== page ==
California Mandates Coronavirus Vaccines for Healthcare Workers

Traveling registered nurse Taylor Reed (R) receives a Covid-19 vaccination at Martin Luther King Jr. (MLK) Community Hospital on January 6, 2021 in the Willowbrook neighborhood of Los Angeles, California. - Deep within a South Los Angeles hospital, a row of elderly Hispanic men in induced comas lay hooked up …
PATRICK T. FALLON/AFP via Getty Images

California is the first state in the country to mandate vaccines for healthcare workers, with few exceptions, the California Department of Public Health announced Thursday.

The department, via Dr. Tomás J. Aragón, California’s public health officer, issued an order forcing healthcare workers to get vaccinated for the Chinese coronavirus. They have until September 30 to complete their vaccination series.

All “hospitals, skilled nursing facilities (SNFs), and the other health care facility types identified in this order are particularly high-risk settings where COVID-19 outbreaks can have severe consequences for vulnerable populations including hospitalization, severe illness, and death,” the August 5 order reads, touting the availability of vaccines in the Golden State.

“Vaccination against COVID-19 is the most effective means of preventing infection with the COVID-19 virus, and subsequent transmission and outbreaks,” the order reads.

“As we respond to the dramatic increase in cases, all health care workers must be vaccinated to reduce the chance of transmission to vulnerable populations,” it continues.

“For these reasons, COVID-19 remains a concern to public health and, in order to prevent its further spread in hospitals, SNFs, and other health care settings, new public health requirements are necessary at this time,” it adds.

There are limited exemptions, which can be based on religious beliefs or a qualifying medical reason:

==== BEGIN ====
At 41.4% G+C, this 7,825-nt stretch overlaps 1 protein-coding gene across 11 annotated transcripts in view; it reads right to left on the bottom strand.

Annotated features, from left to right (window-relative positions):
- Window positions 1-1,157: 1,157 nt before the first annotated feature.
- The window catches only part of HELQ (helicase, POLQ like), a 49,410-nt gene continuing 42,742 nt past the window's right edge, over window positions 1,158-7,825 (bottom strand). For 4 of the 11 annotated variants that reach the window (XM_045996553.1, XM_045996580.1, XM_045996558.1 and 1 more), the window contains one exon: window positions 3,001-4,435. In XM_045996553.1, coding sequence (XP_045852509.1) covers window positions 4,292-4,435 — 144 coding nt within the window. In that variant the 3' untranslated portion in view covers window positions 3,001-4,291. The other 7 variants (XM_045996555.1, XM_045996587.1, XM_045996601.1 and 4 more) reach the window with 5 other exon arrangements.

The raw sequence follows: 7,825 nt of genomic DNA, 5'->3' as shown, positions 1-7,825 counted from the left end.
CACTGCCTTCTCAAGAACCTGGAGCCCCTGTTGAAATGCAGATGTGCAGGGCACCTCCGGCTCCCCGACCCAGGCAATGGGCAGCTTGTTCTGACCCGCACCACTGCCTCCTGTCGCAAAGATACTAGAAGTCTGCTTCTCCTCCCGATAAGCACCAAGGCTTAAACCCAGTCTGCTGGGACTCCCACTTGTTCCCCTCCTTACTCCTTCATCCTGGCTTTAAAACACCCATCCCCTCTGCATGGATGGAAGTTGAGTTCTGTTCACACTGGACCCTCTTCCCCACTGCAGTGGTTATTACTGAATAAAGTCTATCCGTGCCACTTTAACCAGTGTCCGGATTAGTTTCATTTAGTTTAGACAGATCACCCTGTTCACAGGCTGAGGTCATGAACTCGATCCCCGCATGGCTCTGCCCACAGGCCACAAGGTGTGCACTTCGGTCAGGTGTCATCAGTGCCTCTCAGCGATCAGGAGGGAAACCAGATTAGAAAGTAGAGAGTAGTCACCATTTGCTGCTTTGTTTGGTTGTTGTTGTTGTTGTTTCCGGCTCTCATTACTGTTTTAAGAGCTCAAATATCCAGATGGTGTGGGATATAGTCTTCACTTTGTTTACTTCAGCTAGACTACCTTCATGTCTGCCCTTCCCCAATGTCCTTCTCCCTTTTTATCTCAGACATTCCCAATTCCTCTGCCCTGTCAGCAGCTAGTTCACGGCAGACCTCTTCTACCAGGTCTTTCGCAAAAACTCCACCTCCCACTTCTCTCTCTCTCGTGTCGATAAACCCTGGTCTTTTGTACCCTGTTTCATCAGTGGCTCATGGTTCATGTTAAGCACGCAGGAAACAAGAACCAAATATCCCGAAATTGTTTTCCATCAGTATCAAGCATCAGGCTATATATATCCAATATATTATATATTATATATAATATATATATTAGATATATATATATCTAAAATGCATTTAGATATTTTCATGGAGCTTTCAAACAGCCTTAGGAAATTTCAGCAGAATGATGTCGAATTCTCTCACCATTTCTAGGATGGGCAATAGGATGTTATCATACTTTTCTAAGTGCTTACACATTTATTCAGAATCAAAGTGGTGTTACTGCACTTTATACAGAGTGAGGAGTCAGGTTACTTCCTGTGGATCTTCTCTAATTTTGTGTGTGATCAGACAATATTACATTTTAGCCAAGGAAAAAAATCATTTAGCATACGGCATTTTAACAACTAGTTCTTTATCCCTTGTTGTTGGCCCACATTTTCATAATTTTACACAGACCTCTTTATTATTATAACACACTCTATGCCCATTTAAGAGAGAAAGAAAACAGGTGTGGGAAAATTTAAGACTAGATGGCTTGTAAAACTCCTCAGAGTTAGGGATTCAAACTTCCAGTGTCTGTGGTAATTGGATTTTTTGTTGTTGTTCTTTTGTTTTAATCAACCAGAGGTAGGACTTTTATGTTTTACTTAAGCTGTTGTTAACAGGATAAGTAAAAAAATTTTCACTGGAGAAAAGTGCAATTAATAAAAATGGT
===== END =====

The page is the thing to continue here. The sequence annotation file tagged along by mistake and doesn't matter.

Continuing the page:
To be eligible for a Qualified Medical Reasons exemption the worker must also provide to their employer a written statement signed by a physician, nurse practitioner, or other licensed medical professional practicing under the license of a physician stating that the individual qualifies for the exemption (but the statement should not describe the underlying medical condition or disability) and indicating the probable duration of the worker’s inability to receive the vaccine (or if the duration is unknown or permanent, so indicate).

Those who receive the exemption will be subjected to testing twice a week for workers in health care and long-term care facilities, and once a week for others. They must also wear a surgical mask or “higher-level respirator approved by the National Institute of Occupational Safety and Health (NIOSH), such as an N95 filtering facepiece respirator, at all times while in the facility.”

“As we continue to see an increase in cases and hospitalizations due to the delta variant of COVID-19, it’s important that we protect the vulnerable patients in these settings,” Aragón said in a statement, declaring that the action will “ensure that health care workers themselves are protected.”

“Vaccines are how we end this pandemic,” Aragón proclaimed.

Various hospital systems across the country have outlined their plans requiring healthcare workers to receive vaccinations as a condition of continued employment.

On Sunday, hundreds of people, including healthcare workers, gathered in Charlotte, North Carolina, to protest Atrium Health’s and Novant Health’s recent announcement requiring workers to be vaccinated.

“I’m not going to be forced to take an experimental vaccine that potentially could injure me or kill me,” Jane Nymberg, a registered nurse who has worked at Atrium for more than two decades, said. “The chances of that are low. But if it happens, I will be responsible.”

“I don’t think that, I don’t believe it’s right to put that kind of choice in front of somebody,” another nurse added.

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